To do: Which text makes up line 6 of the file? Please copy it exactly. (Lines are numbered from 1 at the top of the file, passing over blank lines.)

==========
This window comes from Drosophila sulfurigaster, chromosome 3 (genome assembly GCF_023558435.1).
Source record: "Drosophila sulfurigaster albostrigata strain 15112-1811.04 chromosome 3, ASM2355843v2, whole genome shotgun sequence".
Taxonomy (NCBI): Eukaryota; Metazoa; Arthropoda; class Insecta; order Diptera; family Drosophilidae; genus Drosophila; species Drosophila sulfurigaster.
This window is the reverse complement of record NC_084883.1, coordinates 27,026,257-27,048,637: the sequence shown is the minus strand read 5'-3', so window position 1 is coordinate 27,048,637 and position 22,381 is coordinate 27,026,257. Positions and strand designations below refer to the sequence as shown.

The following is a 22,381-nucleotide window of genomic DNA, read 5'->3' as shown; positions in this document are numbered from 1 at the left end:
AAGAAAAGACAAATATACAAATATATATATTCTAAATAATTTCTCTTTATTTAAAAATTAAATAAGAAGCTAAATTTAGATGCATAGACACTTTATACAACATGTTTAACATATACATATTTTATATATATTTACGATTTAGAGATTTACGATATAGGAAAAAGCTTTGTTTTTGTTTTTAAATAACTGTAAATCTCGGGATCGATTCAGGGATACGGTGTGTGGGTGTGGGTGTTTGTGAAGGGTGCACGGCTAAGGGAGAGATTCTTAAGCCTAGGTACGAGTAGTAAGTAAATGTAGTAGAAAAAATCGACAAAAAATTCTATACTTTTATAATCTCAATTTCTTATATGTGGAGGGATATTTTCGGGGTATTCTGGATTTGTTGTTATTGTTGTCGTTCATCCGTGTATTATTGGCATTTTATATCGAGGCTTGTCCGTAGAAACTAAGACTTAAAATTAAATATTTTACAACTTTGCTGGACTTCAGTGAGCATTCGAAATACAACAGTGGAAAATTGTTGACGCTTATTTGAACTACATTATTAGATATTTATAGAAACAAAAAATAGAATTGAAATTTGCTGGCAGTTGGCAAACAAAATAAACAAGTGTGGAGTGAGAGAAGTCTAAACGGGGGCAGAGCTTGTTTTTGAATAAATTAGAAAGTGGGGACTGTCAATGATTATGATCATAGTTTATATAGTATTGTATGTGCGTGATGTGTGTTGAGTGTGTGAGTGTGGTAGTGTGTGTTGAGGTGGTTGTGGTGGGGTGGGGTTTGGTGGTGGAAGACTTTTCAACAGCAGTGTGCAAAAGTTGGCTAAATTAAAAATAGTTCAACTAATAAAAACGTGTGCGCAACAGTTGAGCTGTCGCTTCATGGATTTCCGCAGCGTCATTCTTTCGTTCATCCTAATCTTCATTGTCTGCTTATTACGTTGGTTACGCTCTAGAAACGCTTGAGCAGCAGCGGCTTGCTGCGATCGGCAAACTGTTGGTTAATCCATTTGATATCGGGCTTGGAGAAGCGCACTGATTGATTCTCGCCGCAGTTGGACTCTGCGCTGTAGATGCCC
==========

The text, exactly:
AAGAAAAGACAAATATACAAATATATATATTCTAAATAATTTCTCTTTATTTAAAAATTAAATAAGAAGCTAAATTTAGATGCATAGACACTTTATACAACATGTTTAACATATACATATTTTATATATATTTACGATTTAGAGATTTACGATATAGGAAAAAGCTTTGTTTTTGTTTTTAAATAACTGTAAATCTCGGGATCGATTCAGGGATACGGTGTGTGGGTGTGGGTGTTTGTGAAGGGTGCACGGCTAAGGGAGAGATTCTTAAGCCTAGGTACGAGTAGTAAGTAAATGTAGTAGAAAAAATCGACAAAAAATTCTATACTTTTATAATCTCAATTTCTTATATGTGGAGGGATATTTTCGGGGTATTCTGGATTTGTTGTTATTGTTGTCGTTCATCCGTGTATTATTGGCATTTTATATCGAGGCTTGTCCGTAGAAACTAAGACTTAAAATTAAATATTTTACAACTTTGCTGGACTTCAGTGAGCATTCGAAATACAACAGTGGAAAATTGTTGACGCTTATTTGAACTACATTATTAGATATTTATAGAAACAAAAAATAGAATTGAAATTTGCTGGCAGTTGGCAAACAAAATAAACAAGTGTGGAGTGAGAGAAGTCTAAACGGGGGCAGAGCTTGTTTTTGAATAAATTAGAAAGTGGGGACTGTCAATGATTATGATCATAGTTTATATAGTATTGTATGTGCGTGATGTGTGTTGAGTGTGTGAGTGTGGTAGTGTGTGTTGAGGTGGTTGTGGTGGGGTGGGGTTTGGTGGTGGAAGACTTTTCAACAGCAGTGTGCAAAAGTTGGCTAAATTAAAAATAGTTCAACTAATAAAAACGTGTGCGCAACAGTTGAGCTGTCGCTTCATGGATTTCCGCAGCGTCATTCTTTCGTTCATCCTAATCTTCATTGTCTGCTTATTACGTTGGTTACGCTCTAGAAACGCTTGAGCAGCAGCGGCTTGCTGCGATCGGCAAACTGTTGGTTAATCCATTTGATATCGGGCTTGGAGAAGCGCACTGATTGATTCTCGCCGCAGTTGGACTCTGCGCTGTAGATGCCC